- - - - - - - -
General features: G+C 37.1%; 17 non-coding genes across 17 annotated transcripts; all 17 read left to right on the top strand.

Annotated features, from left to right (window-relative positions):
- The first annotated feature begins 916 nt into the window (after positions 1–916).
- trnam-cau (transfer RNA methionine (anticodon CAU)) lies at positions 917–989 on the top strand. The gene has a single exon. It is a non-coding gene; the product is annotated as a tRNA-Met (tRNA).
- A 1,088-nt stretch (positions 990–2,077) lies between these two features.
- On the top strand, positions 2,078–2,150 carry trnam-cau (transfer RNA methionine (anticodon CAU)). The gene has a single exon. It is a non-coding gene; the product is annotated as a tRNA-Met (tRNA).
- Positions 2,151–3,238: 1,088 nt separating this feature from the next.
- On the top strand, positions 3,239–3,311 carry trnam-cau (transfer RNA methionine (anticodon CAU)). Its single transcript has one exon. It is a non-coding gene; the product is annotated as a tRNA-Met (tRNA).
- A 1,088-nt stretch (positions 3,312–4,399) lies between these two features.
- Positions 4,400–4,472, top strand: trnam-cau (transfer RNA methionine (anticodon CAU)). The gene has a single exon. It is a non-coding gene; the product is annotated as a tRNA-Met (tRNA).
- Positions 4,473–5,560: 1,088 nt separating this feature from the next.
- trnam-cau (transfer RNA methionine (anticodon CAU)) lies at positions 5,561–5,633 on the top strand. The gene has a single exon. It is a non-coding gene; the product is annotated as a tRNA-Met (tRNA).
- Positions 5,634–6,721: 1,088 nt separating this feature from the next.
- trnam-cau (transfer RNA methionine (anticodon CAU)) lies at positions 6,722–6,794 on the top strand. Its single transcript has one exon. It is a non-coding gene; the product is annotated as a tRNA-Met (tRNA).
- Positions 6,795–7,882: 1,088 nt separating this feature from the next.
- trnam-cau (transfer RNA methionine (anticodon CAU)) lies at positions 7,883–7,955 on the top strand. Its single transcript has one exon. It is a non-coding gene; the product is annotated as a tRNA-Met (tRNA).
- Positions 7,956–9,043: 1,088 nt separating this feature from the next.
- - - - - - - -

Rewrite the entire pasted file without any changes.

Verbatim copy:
General features: G+C 37.1%; 17 non-coding genes across 17 annotated transcripts; all 17 read left to right on the top strand.

Annotated features, from left to right (window-relative positions):
- The first annotated feature begins 916 nt into the window (after positions 1–916).
- trnam-cau (transfer RNA methionine (anticodon CAU)) lies at positions 917–989 on the top strand. The gene has a single exon. It is a non-coding gene; the product is annotated as a tRNA-Met (tRNA).
- A 1,088-nt stretch (positions 990–2,077) lies between these two features.
- On the top strand, positions 2,078–2,150 carry trnam-cau (transfer RNA methionine (anticodon CAU)). The gene has a single exon. It is a non-coding gene; the product is annotated as a tRNA-Met (tRNA).
- Positions 2,151–3,238: 1,088 nt separating this feature from the next.
- On the top strand, positions 3,239–3,311 carry trnam-cau (transfer RNA methionine (anticodon CAU)). Its single transcript has one exon. It is a non-coding gene; the product is annotated as a tRNA-Met (tRNA).
- A 1,088-nt stretch (positions 3,312–4,399) lies between these two features.
- Positions 4,400–4,472, top strand: trnam-cau (transfer RNA methionine (anticodon CAU)). The gene has a single exon. It is a non-coding gene; the product is annotated as a tRNA-Met (tRNA).
- Positions 4,473–5,560: 1,088 nt separating this feature from the next.
- trnam-cau (transfer RNA methionine (anticodon CAU)) lies at positions 5,561–5,633 on the top strand. The gene has a single exon. It is a non-coding gene; the product is annotated as a tRNA-Met (tRNA).
- Positions 5,634–6,721: 1,088 nt separating this feature from the next.
- trnam-cau (transfer RNA methionine (anticodon CAU)) lies at positions 6,722–6,794 on the top strand. Its single transcript has one exon. It is a non-coding gene; the product is annotated as a tRNA-Met (tRNA).
- Positions 6,795–7,882: 1,088 nt separating this feature from the next.
- trnam-cau (transfer RNA methionine (anticodon CAU)) lies at positions 7,883–7,955 on the top strand. Its single transcript has one exon. It is a non-coding gene; the product is annotated as a tRNA-Met (tRNA).
- Positions 7,956–9,043: 1,088 nt separating this feature from the next.